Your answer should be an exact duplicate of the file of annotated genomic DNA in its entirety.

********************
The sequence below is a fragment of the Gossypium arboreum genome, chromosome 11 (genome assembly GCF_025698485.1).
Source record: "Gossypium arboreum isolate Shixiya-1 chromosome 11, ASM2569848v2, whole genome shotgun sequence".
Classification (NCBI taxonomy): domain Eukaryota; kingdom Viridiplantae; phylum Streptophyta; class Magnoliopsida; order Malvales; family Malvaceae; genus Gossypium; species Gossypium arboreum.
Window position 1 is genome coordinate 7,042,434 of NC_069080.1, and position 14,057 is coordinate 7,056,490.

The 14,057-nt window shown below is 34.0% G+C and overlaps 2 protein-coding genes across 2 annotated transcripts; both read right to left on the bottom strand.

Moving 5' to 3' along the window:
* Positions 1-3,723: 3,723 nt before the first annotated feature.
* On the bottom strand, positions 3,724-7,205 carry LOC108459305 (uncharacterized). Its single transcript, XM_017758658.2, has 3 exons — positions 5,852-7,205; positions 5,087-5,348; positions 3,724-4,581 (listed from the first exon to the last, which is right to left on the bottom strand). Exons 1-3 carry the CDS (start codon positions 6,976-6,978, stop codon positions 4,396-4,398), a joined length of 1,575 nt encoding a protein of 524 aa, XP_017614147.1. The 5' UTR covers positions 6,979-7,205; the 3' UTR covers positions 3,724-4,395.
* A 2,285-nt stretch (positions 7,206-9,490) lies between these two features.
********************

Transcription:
The sequence below is a fragment of the Gossypium arboreum genome, chromosome 11 (genome assembly GCF_025698485.1).
Source record: "Gossypium arboreum isolate Shixiya-1 chromosome 11, ASM2569848v2, whole genome shotgun sequence".
Classification (NCBI taxonomy): domain Eukaryota; kingdom Viridiplantae; phylum Streptophyta; class Magnoliopsida; order Malvales; family Malvaceae; genus Gossypium; species Gossypium arboreum.
Window position 1 is genome coordinate 7,042,434 of NC_069080.1, and position 14,057 is coordinate 7,056,490.

The 14,057-nt window shown below is 34.0% G+C and overlaps 2 protein-coding genes across 2 annotated transcripts; both read right to left on the bottom strand.

Moving 5' to 3' along the window:
* Positions 1-3,723: 3,723 nt before the first annotated feature.
* On the bottom strand, positions 3,724-7,205 carry LOC108459305 (uncharacterized). Its single transcript, XM_017758658.2, has 3 exons — positions 5,852-7,205; positions 5,087-5,348; positions 3,724-4,581 (listed from the first exon to the last, which is right to left on the bottom strand). Exons 1-3 carry the CDS (start codon positions 6,976-6,978, stop codon positions 4,396-4,398), a joined length of 1,575 nt encoding a protein of 524 aa, XP_017614147.1. The 5' UTR covers positions 6,979-7,205; the 3' UTR covers positions 3,724-4,395.
* A 2,285-nt stretch (positions 7,206-9,490) lies between these two features.